February 6, 2019 Musicology 3 Comments

The inverse ratio rule has been part of copyright law for a long time, but sooner or later hopefully we can agree that it never really made a lot of sense and we should just let it go.

And to illustrate we’ll take the two most interesting copyright infringement cases in recent memory; one that flat out went wrong and the other that went right but for wrong reasons and is now headed back to court for the wrong reasons. Both get my goat for all sorts of reasons, but today I’ll just stick to highlighting this one — the inverse ratio rule.

The inverse ratio rule, established by the Ninth Circuit (the San Francisco based US Court of Appeals), makes a ratio of the two basic requirements needed to establish copyright infringement, “access” and “similarity.” These two things are pretty easy to understand. “Access” means “Did the accused infringer hear Song A before writing Song B? (Because you can’t have copied Song A if you’d never even heard it, right?”) And “similarity” asks the more essential question, “Is song B very much the same as song A?” But also it asks, less simply, “Is song B so very much the same as song A that it could not be coincidence; that we should probably assume the defendant had to have heard song A first, even if they don’t realize it?”

The inverse ratio rule takes those two things — access and similarity — and reasons that the more similarity you can prove, the less access you should need to prove to make your infringement case; and vice versa.” 

What’s so dumb about that? It’s the vice versa — the inverse part for which its named!

Yes, it is true that at a certain point two songs being extremely similar leads to a reasonable inference of access. Sure, as similarity between two works approaches the point of “completely identical,” the less plausible it seems that it could be coincidence. Yes, that makes sense. But the reciprocal is nonsense. Ever greater degrees of access do not imply that two songs are any more similar to each other. Access has no impact on similarity whatsoever.

You might be familiar as hell with Happy Birthday To You, but that doesn’t make the song you’re writing today at all similar to it. It has no relevance whatsoever.

Could it be used reasonably? Perhaps. But it’s used stupidly, and it’s a law, so it’s gotta go.

For example, I was just reading through a Blurred Lines case document. This was the one filed against Pharrell and Robin Thicke in response to their ill-advised preemptive strike against the chance they’d be sued by Marvin Gaye’s family.  In that document the Gaye’s team asked numerous times for the nonsensical application of the inverse ratio rule. They first stress Pharrell and Thickes’ own admissions (also ill-advised!) that they admired and sought to emulate Marvin Gaye’s, Got To Give It Up when they were conceiving Blurred Lines. Then the Gaye team argues that such an admission of access should make up for a possible finding of dissimilarity in the two songs.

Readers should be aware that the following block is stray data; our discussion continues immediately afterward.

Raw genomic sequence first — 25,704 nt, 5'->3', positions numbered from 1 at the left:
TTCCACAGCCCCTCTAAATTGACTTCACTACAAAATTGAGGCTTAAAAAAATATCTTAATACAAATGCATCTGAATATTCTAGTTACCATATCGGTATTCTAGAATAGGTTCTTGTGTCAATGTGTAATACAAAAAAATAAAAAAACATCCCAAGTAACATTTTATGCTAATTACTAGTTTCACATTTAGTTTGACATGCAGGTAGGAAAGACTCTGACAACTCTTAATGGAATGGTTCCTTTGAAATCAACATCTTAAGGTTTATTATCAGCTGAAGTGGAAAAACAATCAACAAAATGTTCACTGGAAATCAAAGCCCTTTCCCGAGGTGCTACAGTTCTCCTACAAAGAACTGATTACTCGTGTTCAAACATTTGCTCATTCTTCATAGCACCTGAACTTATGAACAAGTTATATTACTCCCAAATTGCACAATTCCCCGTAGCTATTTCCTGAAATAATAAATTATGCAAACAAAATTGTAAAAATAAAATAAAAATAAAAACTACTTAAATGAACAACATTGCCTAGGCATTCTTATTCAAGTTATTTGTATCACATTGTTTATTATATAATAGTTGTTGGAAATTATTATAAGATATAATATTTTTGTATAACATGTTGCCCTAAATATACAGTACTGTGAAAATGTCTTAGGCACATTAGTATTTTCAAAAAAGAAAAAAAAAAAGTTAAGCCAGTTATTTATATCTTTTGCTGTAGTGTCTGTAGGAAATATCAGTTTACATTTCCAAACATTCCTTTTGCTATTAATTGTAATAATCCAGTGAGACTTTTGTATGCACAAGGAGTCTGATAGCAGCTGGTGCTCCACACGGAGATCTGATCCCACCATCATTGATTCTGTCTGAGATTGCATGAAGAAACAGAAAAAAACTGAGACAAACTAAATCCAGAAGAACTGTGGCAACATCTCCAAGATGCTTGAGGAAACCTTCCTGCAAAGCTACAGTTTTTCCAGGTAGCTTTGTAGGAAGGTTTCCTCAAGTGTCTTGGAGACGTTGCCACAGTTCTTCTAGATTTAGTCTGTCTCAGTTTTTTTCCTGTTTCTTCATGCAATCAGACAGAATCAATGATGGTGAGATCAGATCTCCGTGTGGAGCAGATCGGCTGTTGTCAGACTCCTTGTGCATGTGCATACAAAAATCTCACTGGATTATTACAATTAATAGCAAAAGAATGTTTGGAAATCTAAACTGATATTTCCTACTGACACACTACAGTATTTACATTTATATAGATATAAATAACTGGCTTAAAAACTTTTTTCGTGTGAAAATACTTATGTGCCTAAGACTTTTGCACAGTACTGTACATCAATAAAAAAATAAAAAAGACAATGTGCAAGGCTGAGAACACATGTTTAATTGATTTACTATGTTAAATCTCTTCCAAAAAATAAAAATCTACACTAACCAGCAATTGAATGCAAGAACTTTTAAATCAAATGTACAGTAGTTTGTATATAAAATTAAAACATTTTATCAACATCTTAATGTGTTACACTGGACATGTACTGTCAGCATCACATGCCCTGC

No! No, it shouldn’t.

And as a musicologist, it’s additionally galling that the Gaye team also specifically takes Sandy Wilbur (Thicke and Williams’ musicologist) to task in section 5 of this filing, entitled “Ms. Wilbur’s Analysis of”Got to Give it Up” Is Flawed” because she “did not take into account the prior statements by Thicke and Williams regarding their blatant copying” and “was not familiar with and did not consider the inverse-ratio rule.” This was not failure, but virtue. Actually, she’s more than likely fully familiar with it and knows it’d be dumb to consider it. And why would the court want a musicologist to consider anything other than the music?! That’s precisely the job!

But don’t blame the lawyers. They’re supposed to make these arguments. Access to “Got To Give It Up” was indeed nearly absolute. Thicke and Williams admittedly went into creating Blurred Lines with the expressed intent to write a song “like” Got To Give It Up. But it changes not in the least the fact (says me anyway) that “Blurred Lines” wound up being not significantly “like” Got To Give It Up. So it’s all really a shining example of why the inverse ratio rule is considerably worse than merely worthless. It’s confusing, obfuscating, and corrupting.

So, I’d say to the Ninth Circuit, since you can’t blame the lawyers for trying to exploit your inverse ratio rule, please consider fixing it.

What’s Stairway to Heaven got to do with this? The Ninth Circuit happen to be the ones sending Led Zeppelin back to court and throwing out the first trial decision that Stairway does not infringe upon “Taurus” by the band, Spirit. In the plaintiff’s appeal they too plead the importance of the inverse ratio rule and admit that they “relied on the fact that the Inverse Ratio Rule has been the law in the Ninth Circuit for decades.” They argue the court’s failure to specifically instruct the jury (!)

‘that a higher degree of access proven by the plaintiff lowers the burden of proof on proving substantial similarity left the jury unable to reach an informed decision and weigh similarity properly.” And that, they said, was reversible error.

Again Ninth Circuit, can you blame them? You cannot. So why not just fix it?

Written by Brian McBrearty